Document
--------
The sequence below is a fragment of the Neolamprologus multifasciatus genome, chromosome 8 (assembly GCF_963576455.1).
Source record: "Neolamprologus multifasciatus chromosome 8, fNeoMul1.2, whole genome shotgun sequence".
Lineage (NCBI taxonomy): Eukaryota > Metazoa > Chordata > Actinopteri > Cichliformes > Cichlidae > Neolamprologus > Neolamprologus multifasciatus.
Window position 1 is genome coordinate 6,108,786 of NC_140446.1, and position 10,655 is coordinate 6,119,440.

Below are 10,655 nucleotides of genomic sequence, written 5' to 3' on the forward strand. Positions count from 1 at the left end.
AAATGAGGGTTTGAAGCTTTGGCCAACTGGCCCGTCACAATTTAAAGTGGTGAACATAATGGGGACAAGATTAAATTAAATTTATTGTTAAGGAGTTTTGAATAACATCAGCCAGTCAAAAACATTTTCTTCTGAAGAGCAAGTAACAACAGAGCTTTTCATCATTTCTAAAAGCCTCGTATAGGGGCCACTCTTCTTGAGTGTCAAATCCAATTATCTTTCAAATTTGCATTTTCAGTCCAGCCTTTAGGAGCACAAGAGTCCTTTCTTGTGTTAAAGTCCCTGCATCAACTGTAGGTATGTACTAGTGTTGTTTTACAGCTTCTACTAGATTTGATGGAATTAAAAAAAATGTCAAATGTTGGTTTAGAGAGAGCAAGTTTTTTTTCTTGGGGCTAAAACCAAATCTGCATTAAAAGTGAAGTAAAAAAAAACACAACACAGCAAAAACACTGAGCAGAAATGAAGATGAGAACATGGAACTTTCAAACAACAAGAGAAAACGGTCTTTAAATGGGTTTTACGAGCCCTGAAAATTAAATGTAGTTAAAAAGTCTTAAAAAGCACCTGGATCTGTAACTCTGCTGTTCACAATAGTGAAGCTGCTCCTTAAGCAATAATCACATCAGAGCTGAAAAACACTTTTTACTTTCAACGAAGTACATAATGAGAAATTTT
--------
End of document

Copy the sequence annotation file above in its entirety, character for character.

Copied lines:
The sequence below is a fragment of the Neolamprologus multifasciatus genome, chromosome 8 (assembly GCF_963576455.1).
Source record: "Neolamprologus multifasciatus chromosome 8, fNeoMul1.2, whole genome shotgun sequence".
Lineage (NCBI taxonomy): Eukaryota > Metazoa > Chordata > Actinopteri > Cichliformes > Cichlidae > Neolamprologus > Neolamprologus multifasciatus.
Window position 1 is genome coordinate 6,108,786 of NC_140446.1, and position 10,655 is coordinate 6,119,440.

Below are 10,655 nucleotides of genomic sequence, written 5' to 3' on the forward strand. Positions count from 1 at the left end.
AAATGAGGGTTTGAAGCTTTGGCCAACTGGCCCGTCACAATTTAAAGTGGTGAACATAATGGGGACAAGATTAAATTAAATTTATTGTTAAGGAGTTTTGAATAACATCAGCCAGTCAAAAACATTTTCTTCTGAAGAGCAAGTAACAACAGAGCTTTTCATCATTTCTAAAAGCCTCGTATAGGGGCCACTCTTCTTGAGTGTCAAATCCAATTATCTTTCAAATTTGCATTTTCAGTCCAGCCTTTAGGAGCACAAGAGTCCTTTCTTGTGTTAAAGTCCCTGCATCAACTGTAGGTATGTACTAGTGTTGTTTTACAGCTTCTACTAGATTTGATGGAATTAAAAAAAATGTCAAATGTTGGTTTAGAGAGAGCAAGTTTTTTTTCTTGGGGCTAAAACCAAATCTGCATTAAAAGTGAAGTAAAAAAAAACACAACACAGCAAAAACACTGAGCAGAAATGAAGATGAGAACATGGAACTTTCAAACAACAAGAGAAAACGGTCTTTAAATGGGTTTTACGAGCCCTGAAAATTAAATGTAGTTAAAAAGTCTTAAAAAGCACCTGGATCTGTAACTCTGCTGTTCACAATAGTGAAGCTGCTCCTTAAGCAATAATCACATCAGAGCTGAAAAACACTTTTTACTTTCAACGAAGTACATAATGAGAAATTTT